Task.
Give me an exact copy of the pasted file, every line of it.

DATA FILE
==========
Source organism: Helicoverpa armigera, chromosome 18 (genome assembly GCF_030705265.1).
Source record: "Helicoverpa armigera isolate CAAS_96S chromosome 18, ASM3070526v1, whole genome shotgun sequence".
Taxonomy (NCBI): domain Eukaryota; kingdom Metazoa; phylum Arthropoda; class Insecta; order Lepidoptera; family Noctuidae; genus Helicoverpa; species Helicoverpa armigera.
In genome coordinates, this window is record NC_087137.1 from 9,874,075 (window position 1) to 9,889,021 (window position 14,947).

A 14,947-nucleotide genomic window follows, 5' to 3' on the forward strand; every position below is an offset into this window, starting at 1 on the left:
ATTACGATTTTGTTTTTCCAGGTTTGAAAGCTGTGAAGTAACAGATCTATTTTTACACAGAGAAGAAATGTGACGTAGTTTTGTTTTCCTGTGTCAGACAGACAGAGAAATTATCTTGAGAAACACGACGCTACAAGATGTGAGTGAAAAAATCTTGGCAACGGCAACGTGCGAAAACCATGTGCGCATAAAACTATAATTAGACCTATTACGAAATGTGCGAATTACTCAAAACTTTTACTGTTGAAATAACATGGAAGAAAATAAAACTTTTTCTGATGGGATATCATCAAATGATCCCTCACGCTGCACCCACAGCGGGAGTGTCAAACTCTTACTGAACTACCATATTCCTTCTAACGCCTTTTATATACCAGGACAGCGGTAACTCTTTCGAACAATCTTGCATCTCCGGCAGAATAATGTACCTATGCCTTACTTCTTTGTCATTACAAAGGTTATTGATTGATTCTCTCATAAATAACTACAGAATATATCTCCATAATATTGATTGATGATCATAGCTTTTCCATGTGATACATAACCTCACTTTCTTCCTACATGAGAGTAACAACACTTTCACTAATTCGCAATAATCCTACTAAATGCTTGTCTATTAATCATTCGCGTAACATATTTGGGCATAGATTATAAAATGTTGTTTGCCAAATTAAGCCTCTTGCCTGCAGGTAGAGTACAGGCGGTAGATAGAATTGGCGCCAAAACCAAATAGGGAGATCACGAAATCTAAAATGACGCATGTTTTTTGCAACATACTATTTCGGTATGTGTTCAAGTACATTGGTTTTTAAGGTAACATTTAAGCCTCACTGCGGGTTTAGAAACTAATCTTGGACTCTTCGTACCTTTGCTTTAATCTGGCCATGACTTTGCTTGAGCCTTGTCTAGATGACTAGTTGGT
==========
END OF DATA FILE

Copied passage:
Source organism: Helicoverpa armigera, chromosome 18 (genome assembly GCF_030705265.1).
Source record: "Helicoverpa armigera isolate CAAS_96S chromosome 18, ASM3070526v1, whole genome shotgun sequence".
Taxonomy (NCBI): domain Eukaryota; kingdom Metazoa; phylum Arthropoda; class Insecta; order Lepidoptera; family Noctuidae; genus Helicoverpa; species Helicoverpa armigera.
In genome coordinates, this window is record NC_087137.1 from 9,874,075 (window position 1) to 9,889,021 (window position 14,947).

A 14,947-nucleotide genomic window follows, 5' to 3' on the forward strand; every position below is an offset into this window, starting at 1 on the left:
ATTACGATTTTGTTTTTCCAGGTTTGAAAGCTGTGAAGTAACAGATCTATTTTTACACAGAGAAGAAATGTGACGTAGTTTTGTTTTCCTGTGTCAGACAGACAGAGAAATTATCTTGAGAAACACGACGCTACAAGATGTGAGTGAAAAAATCTTGGCAACGGCAACGTGCGAAAACCATGTGCGCATAAAACTATAATTAGACCTATTACGAAATGTGCGAATTACTCAAAACTTTTACTGTTGAAATAACATGGAAGAAAATAAAACTTTTTCTGATGGGATATCATCAAATGATCCCTCACGCTGCACCCACAGCGGGAGTGTCAAACTCTTACTGAACTACCATATTCCTTCTAACGCCTTTTATATACCAGGACAGCGGTAACTCTTTCGAACAATCTTGCATCTCCGGCAGAATAATGTACCTATGCCTTACTTCTTTGTCATTACAAAGGTTATTGATTGATTCTCTCATAAATAACTACAGAATATATCTCCATAATATTGATTGATGATCATAGCTTTTCCATGTGATACATAACCTCACTTTCTTCCTACATGAGAGTAACAACACTTTCACTAATTCGCAATAATCCTACTAAATGCTTGTCTATTAATCATTCGCGTAACATATTTGGGCATAGATTATAAAATGTTGTTTGCCAAATTAAGCCTCTTGCCTGCAGGTAGAGTACAGGCGGTAGATAGAATTGGCGCCAAAACCAAATAGGGAGATCACGAAATCTAAAATGACGCATGTTTTTTGCAACATACTATTTCGGTATGTGTTCAAGTACATTGGTTTTTAAGGTAACATTTAAGCCTCACTGCGGGTTTAGAAACTAATCTTGGACTCTTCGTACCTTTGCTTTAATCTGGCCATGACTTTGCTTGAGCCTTGTCTAGATGACTAGTTGGT